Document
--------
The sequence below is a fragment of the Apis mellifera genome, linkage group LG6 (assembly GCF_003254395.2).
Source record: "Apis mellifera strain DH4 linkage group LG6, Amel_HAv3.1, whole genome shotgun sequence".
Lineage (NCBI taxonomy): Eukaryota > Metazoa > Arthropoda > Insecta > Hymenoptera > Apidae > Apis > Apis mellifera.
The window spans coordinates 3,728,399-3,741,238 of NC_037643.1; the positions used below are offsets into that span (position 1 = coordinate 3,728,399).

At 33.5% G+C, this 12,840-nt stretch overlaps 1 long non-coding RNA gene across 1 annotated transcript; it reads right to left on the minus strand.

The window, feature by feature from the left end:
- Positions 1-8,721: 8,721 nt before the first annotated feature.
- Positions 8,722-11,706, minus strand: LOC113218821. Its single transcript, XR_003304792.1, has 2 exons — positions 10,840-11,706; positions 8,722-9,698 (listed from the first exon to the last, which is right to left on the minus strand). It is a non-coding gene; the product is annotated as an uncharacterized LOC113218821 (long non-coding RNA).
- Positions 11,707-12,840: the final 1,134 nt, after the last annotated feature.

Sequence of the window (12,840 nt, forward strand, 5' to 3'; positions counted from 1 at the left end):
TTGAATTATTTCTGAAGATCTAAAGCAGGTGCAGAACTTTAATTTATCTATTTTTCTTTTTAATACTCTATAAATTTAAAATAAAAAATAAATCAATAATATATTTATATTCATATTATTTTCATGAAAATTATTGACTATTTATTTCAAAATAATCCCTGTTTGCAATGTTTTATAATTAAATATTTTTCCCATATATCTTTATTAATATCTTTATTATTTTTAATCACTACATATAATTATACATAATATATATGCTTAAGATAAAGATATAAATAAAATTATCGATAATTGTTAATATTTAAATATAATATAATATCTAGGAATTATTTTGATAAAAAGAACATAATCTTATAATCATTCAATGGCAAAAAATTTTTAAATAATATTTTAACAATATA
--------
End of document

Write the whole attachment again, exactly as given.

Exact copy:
The sequence below is a fragment of the Apis mellifera genome, linkage group LG6 (assembly GCF_003254395.2).
Source record: "Apis mellifera strain DH4 linkage group LG6, Amel_HAv3.1, whole genome shotgun sequence".
Lineage (NCBI taxonomy): Eukaryota > Metazoa > Arthropoda > Insecta > Hymenoptera > Apidae > Apis > Apis mellifera.
The window spans coordinates 3,728,399-3,741,238 of NC_037643.1; the positions used below are offsets into that span (position 1 = coordinate 3,728,399).

At 33.5% G+C, this 12,840-nt stretch overlaps 1 long non-coding RNA gene across 1 annotated transcript; it reads right to left on the minus strand.

The window, feature by feature from the left end:
- Positions 1-8,721: 8,721 nt before the first annotated feature.
- Positions 8,722-11,706, minus strand: LOC113218821. Its single transcript, XR_003304792.1, has 2 exons — positions 10,840-11,706; positions 8,722-9,698 (listed from the first exon to the last, which is right to left on the minus strand). It is a non-coding gene; the product is annotated as an uncharacterized LOC113218821 (long non-coding RNA).
- Positions 11,707-12,840: the final 1,134 nt, after the last annotated feature.

Sequence of the window (12,840 nt, forward strand, 5' to 3'; positions counted from 1 at the left end):
TTGAATTATTTCTGAAGATCTAAAGCAGGTGCAGAACTTTAATTTATCTATTTTTCTTTTTAATACTCTATAAATTTAAAATAAAAAATAAATCAATAATATATTTATATTCATATTATTTTCATGAAAATTATTGACTATTTATTTCAAAATAATCCCTGTTTGCAATGTTTTATAATTAAATATTTTTCCCATATATCTTTATTAATATCTTTATTATTTTTAATCACTACATATAATTATACATAATATATATGCTTAAGATAAAGATATAAATAAAATTATCGATAATTGTTAATATTTAAATATAATATAATATCTAGGAATTATTTTGATAAAAAGAACATAATCTTATAATCATTCAATGGCAAAAAATTTTTAAATAATATTTTAACAATATA